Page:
Student sang with precise pitches and tonal center, with one or two mistakes. Mistakes were corrected right away.

Expression

Student sang with appropriate phrasing, with one mistake. Mistakes were corrected right away.


B = 3

Student sang with tonal center, with three or four mistakes. Mistakes were corrected right away.

Students sang with inconsistent phrasing, with two or three mistakes. Mistakes were corrected right away.


C = 2

Student sang more than five inaccurate pitches and lacked of tonal center. Mistakes were not corrected right away.

Student sang with inconsistent phrasing, with more four mistakes. Mistakes were not corrected right away.


D = 1

Student sang without using singing voice and with no sense of pitch and tonal center.

Student sang with no evidence of phrasing.



Post your comments here:

Comments: 4
  • #4

    Kevin (Thursday, 28 April 2022 15:36)

    Dotted Half Note:
    When using this material in the lesson are we supposed to use "to-o" and "to-o-o" vs. "ta-a" and "ta-a-a"

    Oh How Lovely:

    Step 1. says the students are playing chords "Then, teacher sings and students accompany with the chords." - I think that it would be helpful to specify in the score what chord the students will be playing for teachers who might be unfamiliar with incorporating music.

    Step 3. needs space between "to" and "18" - currently is "13 to18"

    Since Activity #7 focuses on Simple Triple Meter, would it make more sense to place the Sound of Music video in Activity #5 with Bobby McFerrin? I noticed that on the homepage Activity #7 is only listed under the Rhythm category. Alternatively, maybe we can list this Activity under the Harmony category as well?

  • #3

    Janice (Monday, 25 April 2022 01:51)

    Do we need to add in instructions about 3/4 time? We clearly lay out dotted half note but just wondering if we are simply stating what 3/4 time is.

    I think we should make a video on how we would sing "Oh How Lovely..." in rhythm. I've found that while we make the physical motion of the half/dotted half length, we say it syllabically which then messes the students up when they perform those rhythms.

  • #2

    Lauren F (Saturday, 23 April 2022 01:43)

    This is worded a bit awkwardly:
    Students will recognize and perform how harmony is formed by singers singing two different melodies simultaneously. (Do Re Mi; Oh, How Lovely) (Pr5.1)


    Students will be able to discover the relationship among individuals; <"how role"> playing can contribute to making harmony, <"and a"> beautiful performance. When individuals manage their roles appropriately, they will accomplish the task.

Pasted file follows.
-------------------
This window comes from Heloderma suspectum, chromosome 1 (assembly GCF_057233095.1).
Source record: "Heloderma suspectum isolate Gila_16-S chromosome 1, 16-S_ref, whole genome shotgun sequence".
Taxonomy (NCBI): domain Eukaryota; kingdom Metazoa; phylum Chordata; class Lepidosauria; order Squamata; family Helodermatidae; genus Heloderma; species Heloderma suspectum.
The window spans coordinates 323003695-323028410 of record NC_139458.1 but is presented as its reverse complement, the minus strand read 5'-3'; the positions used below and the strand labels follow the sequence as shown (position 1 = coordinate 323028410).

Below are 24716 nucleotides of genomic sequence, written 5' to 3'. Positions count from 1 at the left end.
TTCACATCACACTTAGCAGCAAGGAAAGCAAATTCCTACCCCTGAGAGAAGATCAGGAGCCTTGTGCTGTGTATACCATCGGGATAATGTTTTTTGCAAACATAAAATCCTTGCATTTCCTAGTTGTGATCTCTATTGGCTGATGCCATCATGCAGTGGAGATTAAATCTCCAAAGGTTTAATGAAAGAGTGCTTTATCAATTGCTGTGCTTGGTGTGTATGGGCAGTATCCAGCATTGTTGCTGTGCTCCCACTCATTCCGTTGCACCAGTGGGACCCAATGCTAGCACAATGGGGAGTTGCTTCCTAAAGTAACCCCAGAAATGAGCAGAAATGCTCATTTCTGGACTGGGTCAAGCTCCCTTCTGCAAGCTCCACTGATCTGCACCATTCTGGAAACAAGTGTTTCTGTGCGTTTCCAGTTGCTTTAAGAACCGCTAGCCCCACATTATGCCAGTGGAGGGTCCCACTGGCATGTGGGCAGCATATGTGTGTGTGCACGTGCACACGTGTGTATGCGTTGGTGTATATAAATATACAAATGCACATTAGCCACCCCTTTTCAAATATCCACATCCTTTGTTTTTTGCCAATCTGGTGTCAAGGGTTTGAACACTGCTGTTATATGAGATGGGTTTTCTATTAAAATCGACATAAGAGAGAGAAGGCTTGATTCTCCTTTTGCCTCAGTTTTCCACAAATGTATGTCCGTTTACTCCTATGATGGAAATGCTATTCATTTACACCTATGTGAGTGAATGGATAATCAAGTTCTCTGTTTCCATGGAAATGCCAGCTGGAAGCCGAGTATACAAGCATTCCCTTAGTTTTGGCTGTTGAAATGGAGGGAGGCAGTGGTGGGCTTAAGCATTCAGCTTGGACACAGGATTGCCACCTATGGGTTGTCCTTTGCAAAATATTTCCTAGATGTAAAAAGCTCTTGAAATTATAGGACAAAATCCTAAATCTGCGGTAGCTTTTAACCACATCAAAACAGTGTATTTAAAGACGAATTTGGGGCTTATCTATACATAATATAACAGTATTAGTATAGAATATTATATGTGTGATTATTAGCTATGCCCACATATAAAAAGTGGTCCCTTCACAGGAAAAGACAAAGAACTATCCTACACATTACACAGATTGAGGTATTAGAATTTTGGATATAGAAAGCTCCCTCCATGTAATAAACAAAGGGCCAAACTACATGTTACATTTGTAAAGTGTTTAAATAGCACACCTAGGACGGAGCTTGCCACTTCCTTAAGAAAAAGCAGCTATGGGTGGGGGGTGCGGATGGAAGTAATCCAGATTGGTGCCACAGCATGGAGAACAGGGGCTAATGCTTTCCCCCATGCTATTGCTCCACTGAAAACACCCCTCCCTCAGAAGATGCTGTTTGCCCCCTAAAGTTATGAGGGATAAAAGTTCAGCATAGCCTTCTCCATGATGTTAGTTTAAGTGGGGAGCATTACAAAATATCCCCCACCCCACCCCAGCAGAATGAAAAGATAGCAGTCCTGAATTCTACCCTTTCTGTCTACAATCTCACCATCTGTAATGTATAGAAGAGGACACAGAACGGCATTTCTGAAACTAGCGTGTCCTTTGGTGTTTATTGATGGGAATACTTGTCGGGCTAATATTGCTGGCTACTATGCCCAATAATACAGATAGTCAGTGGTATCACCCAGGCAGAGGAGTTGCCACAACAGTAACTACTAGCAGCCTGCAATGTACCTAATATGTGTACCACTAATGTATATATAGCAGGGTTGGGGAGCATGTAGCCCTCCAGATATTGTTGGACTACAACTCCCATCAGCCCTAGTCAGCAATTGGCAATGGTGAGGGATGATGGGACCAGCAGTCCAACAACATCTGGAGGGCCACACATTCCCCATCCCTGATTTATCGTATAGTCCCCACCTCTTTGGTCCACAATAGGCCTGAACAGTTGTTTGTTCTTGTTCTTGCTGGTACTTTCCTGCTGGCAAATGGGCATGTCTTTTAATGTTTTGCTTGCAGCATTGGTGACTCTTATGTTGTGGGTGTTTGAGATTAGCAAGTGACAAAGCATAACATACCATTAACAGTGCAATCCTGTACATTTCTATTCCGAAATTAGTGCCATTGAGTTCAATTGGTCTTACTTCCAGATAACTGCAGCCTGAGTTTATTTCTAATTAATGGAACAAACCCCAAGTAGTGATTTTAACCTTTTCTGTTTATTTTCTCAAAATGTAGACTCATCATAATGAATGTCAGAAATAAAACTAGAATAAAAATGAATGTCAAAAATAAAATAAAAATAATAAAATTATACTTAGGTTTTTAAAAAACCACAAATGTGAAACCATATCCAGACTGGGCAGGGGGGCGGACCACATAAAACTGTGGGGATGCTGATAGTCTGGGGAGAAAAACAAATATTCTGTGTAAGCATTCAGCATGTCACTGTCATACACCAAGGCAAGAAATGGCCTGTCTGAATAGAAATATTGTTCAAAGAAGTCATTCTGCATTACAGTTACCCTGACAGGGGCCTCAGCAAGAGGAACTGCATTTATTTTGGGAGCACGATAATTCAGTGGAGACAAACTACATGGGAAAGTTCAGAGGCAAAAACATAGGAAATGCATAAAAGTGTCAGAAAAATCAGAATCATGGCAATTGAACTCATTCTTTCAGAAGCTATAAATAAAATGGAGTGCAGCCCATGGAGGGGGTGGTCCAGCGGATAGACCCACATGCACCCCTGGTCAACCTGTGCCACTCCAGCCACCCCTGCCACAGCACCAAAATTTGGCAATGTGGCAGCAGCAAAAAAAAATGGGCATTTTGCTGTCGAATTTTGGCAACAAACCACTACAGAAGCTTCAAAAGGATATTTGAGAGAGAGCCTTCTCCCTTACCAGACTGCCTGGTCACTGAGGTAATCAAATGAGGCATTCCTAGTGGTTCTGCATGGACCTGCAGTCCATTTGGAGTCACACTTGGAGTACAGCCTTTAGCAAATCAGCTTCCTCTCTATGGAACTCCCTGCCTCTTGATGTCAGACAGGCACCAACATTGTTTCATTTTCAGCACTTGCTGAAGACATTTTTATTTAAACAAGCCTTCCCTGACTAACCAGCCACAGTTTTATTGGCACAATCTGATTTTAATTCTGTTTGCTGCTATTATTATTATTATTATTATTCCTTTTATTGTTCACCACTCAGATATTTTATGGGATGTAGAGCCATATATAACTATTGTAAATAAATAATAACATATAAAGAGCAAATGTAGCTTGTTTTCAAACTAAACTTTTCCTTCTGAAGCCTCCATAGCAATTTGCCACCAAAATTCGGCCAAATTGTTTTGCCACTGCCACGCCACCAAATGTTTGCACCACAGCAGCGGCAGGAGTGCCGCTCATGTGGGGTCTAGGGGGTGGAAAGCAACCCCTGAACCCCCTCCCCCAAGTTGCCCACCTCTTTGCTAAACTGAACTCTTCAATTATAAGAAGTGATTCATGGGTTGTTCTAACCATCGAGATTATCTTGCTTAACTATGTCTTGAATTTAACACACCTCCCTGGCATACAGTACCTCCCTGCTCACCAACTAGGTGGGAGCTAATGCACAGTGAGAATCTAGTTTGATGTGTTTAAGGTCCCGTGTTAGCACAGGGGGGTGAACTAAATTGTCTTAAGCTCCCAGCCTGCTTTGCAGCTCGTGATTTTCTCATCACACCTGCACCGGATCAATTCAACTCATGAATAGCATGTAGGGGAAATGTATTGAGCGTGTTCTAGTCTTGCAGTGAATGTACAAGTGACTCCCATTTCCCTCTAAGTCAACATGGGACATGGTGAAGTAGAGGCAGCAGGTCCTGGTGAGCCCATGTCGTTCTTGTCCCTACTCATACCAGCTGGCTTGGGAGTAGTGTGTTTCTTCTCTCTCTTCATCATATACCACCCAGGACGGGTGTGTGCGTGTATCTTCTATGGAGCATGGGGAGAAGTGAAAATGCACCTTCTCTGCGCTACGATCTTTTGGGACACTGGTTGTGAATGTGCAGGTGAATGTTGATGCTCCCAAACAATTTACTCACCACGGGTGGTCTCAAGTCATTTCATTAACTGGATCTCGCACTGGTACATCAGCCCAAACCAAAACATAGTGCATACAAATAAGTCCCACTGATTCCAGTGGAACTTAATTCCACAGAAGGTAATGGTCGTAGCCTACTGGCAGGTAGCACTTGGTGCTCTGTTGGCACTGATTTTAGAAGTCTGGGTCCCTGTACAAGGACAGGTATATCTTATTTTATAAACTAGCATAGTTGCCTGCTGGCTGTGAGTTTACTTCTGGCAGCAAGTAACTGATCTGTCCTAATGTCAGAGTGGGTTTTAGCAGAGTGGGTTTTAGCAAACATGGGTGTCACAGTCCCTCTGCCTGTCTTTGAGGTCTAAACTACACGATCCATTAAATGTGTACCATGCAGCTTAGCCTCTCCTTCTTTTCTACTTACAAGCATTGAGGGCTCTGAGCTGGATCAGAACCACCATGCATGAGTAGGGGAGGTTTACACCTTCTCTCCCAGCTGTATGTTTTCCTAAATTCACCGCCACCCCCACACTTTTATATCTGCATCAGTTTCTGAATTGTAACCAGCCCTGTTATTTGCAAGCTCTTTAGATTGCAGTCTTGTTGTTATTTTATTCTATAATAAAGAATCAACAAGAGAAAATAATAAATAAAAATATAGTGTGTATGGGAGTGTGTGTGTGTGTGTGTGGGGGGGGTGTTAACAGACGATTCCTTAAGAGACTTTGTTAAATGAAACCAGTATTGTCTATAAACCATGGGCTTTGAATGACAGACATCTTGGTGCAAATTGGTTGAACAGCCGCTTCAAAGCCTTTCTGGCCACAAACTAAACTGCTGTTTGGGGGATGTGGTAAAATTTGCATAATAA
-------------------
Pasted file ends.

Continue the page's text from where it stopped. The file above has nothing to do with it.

Write 4 measures of quarter notes in three <three/ta or 3/4 meter> and have the students clap the rhythm. Or rephrase to: Write 4 measures of quarter notes, with three quarter notes in each measure.

    1. Teacher sings and accompanies the song once. Then, teacher sings and students accompany with the chords. <What are we accompanying it with? drone? ostinato?>

    3. Identify the rhythmic patterns for measures 13 to18 <(to-o-o)>. Are the notes the same or different? (same) Students sing the lyrics for measures 13 to 18, the teacher accompanies with the chords.

    Again may need to clarify to teachers that they should not show the notation to the students. Do you want to show them and have them perform them on rhythm syllables or do you want them to abstract them?

    Harmony
    Let's watch another clip of the Sound of Music. Can you recognize when Maria and the siblings sing in harmony? Note that harmony is formed by singers singing two different melodies simultaneously. <Answer: when the kids are on the bikes some are holding a solfege note while the others are singing the melody. When they are in the carriage, the kids sing their melody using solfege and Maria sings using lyrics/words. At the end on the stairs, they are singing in harmony with different melodies using solfege.>

    SEL:
    In a football team, does every player has <have> the same position? When we sing a round, do we all sing in unison? <Maybe we need to clearly define unison and harmony earlier in the lesson, or is this pre-requisite knowledge >Do we play different roles?
    What happens if someone comes in too early or too late? What happens if someone sings too loud?
    What happens if someone makes a mistake? Will you get upset?
    What happens if you make a mistake? Will you get upset? How can we help each other to improve the performance?
    Do we always need to be perfect?
    Do you feel good when you sing in harmony and dance with your peers? How can you work with your group to sing this round beautifully? When you sing and dance this song, do you feel the connection between you and your peers?
    As a group of singers, <we are> just like a team of players, we will form a good ensemble or team if we sing our parts or play our positions correctly.

  • #1

    Katherine (Wednesday, 20 April 2022 19:57)

    The last bullet under SEL was in a different activity as well so I believe I mentioned it before, but I would consider changing the wording to "Students will be able to discover the importance of relationships among individuals. Having different roles can contribute to making harmony and a beautiful performance."

    For your note about the instructions being short, are you referring to the section with the do-re-mi video, or do you mean overall?